Marketing for Pilates Teachers and Studio Owners

You've invested in the best equipment, you've attracted the best instructors, and you've opened the doors to your Pilates studio. Now, it's time to get the word out.

Whether you are opening a new Pilates studio or resuming in-person instruction after a Covid-induced pause, you will need to invest time (and possibly money) in getting the word out about your business and what makes it special.

Recently, Pilates Anytime Vice President Gia Calhoun sat down for a Zoom chat with Lesley Logan, founder of Profitable Pilates and a business coach for Pilates professionals, to talk about marketing. We’ve gathered a few of Logan’s top tips in this blog post. You can watch the entire conversation here.

If you’re the rare Pilates professional who loves to work on marketing, consider yourself lucky. “For many of us,” says Calhoun, “the word marketing is almost taboo.” According to Logan, that’s because the majority of Pilates teachers are women, and a lot of women were raised to not brag about themselves.

“People think marketing is a form of bragging. You're literally telling people how amazing you are at what you do,” she says.

The problem is that if you don't let people know what you can do for them, someone else will, and you’ll not only lose a potential client, you’ll also have missed out on helping that person move better, feel less pain, have more energy, or all of the above. In fact, says Logan, “It's selfish to keep it to yourself.”

Marketing doesn't have to be scary. It doesn't have to involve standing on a street corner, handing out flyers. It can be done in a way that feels authentic to you.

Making Marketing a Priority

It’s not enough just to tell people about Pilates in general and how it can benefit them. “People find you because they know what you do,” says Logan. If you only talk about what Pilates is, then you're doing a great job of marketing Pilates, but you’re not showcasing what makes your teaching distinctive. Instead, turn the marketing conversation to what you do and how it helps your clients.

“We have to get past this roadblock that marketing is scary or that you're not good at it. No one's good at anything when they start,” says Logan. “But the worst case scenario is that people don’t see or hear your message, and the best case is that they do and they ask you a question. That can lead to a conversation about what you can do for them.”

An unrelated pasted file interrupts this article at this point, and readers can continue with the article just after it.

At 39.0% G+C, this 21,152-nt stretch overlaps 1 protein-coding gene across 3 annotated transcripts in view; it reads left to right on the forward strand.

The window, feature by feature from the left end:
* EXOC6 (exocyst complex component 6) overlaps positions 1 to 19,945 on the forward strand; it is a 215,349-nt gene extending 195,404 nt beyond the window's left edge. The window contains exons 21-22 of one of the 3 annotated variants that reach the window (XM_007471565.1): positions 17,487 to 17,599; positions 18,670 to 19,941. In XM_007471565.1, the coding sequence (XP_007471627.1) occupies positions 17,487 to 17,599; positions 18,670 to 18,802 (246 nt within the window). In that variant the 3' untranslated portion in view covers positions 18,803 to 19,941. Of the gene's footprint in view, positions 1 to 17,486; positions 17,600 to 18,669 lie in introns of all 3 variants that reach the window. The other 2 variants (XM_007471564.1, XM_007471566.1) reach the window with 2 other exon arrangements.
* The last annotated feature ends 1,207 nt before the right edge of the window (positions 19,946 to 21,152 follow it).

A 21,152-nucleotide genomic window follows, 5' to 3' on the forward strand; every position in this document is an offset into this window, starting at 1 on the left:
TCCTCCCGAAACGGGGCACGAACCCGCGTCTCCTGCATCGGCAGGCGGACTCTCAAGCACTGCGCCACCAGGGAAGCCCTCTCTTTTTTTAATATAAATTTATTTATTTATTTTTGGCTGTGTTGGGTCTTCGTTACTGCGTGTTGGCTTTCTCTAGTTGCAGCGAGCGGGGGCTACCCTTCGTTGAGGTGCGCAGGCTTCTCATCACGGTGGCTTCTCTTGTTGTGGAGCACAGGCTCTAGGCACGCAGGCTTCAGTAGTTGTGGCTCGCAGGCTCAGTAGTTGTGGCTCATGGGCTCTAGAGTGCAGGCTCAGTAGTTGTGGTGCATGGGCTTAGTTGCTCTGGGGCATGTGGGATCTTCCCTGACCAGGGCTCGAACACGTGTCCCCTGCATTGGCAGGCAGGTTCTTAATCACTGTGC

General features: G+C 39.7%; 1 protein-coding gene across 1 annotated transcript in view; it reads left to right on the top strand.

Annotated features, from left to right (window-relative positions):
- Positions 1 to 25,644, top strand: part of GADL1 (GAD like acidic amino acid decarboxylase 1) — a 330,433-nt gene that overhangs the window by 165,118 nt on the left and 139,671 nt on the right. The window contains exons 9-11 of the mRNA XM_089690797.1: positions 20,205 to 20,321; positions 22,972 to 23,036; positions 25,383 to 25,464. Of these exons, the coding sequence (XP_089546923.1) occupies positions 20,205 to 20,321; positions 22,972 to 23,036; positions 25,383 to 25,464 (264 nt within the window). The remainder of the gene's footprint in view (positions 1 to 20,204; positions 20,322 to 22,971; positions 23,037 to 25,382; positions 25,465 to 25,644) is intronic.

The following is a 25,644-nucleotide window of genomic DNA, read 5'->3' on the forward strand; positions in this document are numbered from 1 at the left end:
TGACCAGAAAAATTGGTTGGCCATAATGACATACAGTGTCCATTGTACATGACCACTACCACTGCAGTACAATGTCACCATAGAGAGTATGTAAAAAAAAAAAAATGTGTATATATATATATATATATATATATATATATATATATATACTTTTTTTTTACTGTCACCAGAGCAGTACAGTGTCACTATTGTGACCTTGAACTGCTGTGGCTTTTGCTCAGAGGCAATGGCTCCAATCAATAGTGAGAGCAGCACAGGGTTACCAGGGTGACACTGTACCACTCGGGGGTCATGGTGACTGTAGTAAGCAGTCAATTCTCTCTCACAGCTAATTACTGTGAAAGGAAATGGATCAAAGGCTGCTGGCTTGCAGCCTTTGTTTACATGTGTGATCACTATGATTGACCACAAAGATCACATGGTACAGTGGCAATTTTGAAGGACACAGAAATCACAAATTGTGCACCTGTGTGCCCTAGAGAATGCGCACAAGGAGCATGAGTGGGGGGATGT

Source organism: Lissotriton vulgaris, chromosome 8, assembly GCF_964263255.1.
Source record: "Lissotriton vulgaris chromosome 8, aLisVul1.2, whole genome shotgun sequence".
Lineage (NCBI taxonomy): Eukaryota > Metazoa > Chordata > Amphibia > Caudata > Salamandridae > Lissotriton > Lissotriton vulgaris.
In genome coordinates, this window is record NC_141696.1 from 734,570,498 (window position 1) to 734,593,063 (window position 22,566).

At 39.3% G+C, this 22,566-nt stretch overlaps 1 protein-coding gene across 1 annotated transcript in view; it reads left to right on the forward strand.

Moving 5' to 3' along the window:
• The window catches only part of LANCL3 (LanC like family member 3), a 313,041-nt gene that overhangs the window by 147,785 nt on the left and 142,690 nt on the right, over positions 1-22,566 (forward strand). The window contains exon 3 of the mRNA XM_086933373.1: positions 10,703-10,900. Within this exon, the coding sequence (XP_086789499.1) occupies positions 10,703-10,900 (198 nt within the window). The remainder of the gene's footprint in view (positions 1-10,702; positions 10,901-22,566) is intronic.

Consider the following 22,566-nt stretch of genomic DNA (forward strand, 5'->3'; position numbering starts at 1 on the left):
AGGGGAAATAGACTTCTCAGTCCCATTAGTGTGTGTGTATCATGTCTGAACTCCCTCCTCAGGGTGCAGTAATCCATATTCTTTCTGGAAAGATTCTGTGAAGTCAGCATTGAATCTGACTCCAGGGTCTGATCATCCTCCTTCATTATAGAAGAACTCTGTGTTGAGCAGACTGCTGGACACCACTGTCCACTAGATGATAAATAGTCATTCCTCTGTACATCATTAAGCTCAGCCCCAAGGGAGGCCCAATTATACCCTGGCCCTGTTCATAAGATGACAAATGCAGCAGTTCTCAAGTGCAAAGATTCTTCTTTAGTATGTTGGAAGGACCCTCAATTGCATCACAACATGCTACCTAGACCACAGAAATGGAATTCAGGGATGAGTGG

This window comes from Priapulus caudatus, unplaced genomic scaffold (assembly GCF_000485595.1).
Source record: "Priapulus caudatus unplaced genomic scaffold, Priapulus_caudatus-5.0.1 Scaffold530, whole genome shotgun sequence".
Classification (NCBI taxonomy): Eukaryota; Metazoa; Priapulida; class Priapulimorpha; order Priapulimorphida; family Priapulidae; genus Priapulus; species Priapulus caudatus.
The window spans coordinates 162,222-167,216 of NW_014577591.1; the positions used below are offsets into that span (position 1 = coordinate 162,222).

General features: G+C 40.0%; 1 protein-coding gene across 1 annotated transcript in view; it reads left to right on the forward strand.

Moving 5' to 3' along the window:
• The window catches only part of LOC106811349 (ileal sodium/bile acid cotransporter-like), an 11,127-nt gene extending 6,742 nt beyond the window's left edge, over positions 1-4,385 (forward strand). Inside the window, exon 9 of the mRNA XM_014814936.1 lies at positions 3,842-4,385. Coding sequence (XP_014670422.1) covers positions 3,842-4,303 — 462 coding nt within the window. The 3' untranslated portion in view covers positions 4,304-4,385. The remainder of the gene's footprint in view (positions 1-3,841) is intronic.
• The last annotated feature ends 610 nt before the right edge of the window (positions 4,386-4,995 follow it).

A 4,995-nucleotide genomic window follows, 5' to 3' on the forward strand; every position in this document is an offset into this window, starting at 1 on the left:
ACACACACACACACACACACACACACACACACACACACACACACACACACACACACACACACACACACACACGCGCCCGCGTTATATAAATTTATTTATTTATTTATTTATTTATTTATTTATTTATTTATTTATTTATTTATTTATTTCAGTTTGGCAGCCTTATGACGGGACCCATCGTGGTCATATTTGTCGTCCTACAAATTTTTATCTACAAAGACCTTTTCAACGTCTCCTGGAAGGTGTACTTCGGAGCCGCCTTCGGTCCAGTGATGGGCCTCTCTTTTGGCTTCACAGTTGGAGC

Best Practices

Logan likes to say that when it comes to marketing efforts, “You either have time or you have money.” She doesn’t recommend spending on marketing until you have honed your message and come up with language that actually gets people's attention. Once you have good insights on what gets people to say, "Yes, I want that," then you can start to budget for marketing. That might look like paying your front desk manager who’s great at social media to handle the studio’s Instagram and Facebook accounts, for example, or it could mean hiring an outside expert.

Don’t think that expensive equals better, says Logan. “Free and organic can go a long way,” she says. In this case, “organic” refers to digital marketing that you do yourself, over time on social media, as opposed to paid posts.

Get the Word Out

  • Your Cell Phone: Logan points out that your next client could be in your pocket right now. She suggests going through the contacts in your cell phone one by one and saying, “Here's what I can do. Here are the problems I can solve. Who do you know who could use this?" It does take some courage to make the ask, but the only investment is just your time.
  • Put it in Writing: Businesses ranging from coffee shops to salons to fitness studios now place chalkboard signs outside their doors with attention-getting messages. It’s a relatively inexpensive way to test out what messages resonate with potential clients, and what words actually attract the clients to come in or call.
  • Nextdoor App: “Nextdoor is amazing,” says Logan. It’s useful for promoting existing classes or creating new classes geared to people in their neighborhood. It’s also free to use.
  • Facebook: Again, local Facebook groups are a great place to start. New mom groups are a particularly good fit for Pilates instructors looking to get their message out.
  • Collaborations: Don’t be so dazzled by the lure of social media that you discount the value of old-fashioned person-to-person word of mouth. “It is always better to have the local coffee shop and chiropractor and other businesses singing your praises,” says Logan. “And then social media can be a support for that.”

Yes, you read that right. According to Logan, your connections and your network are the best tools in your marketing toolbox. “I'm giving you full permission to enjoy using social media to stay in touch with your friends and family, and to find clients by really tapping into local community events,” she says. “If you don't tell people the problems that you solve and how awesome you are at it, you don't change people's lives.”

What are your tried-and-true methods for getting the word out about your Pilates business? Share your best practices in the comments below.

Alison Manheim
About the Author

Alison Manheim

Alison is a writer and Pilates instructor based in Santa Monica, California. Her Pilates practice has been a springboard to a brand new career as a fitness model and commercial actor at age 50+.


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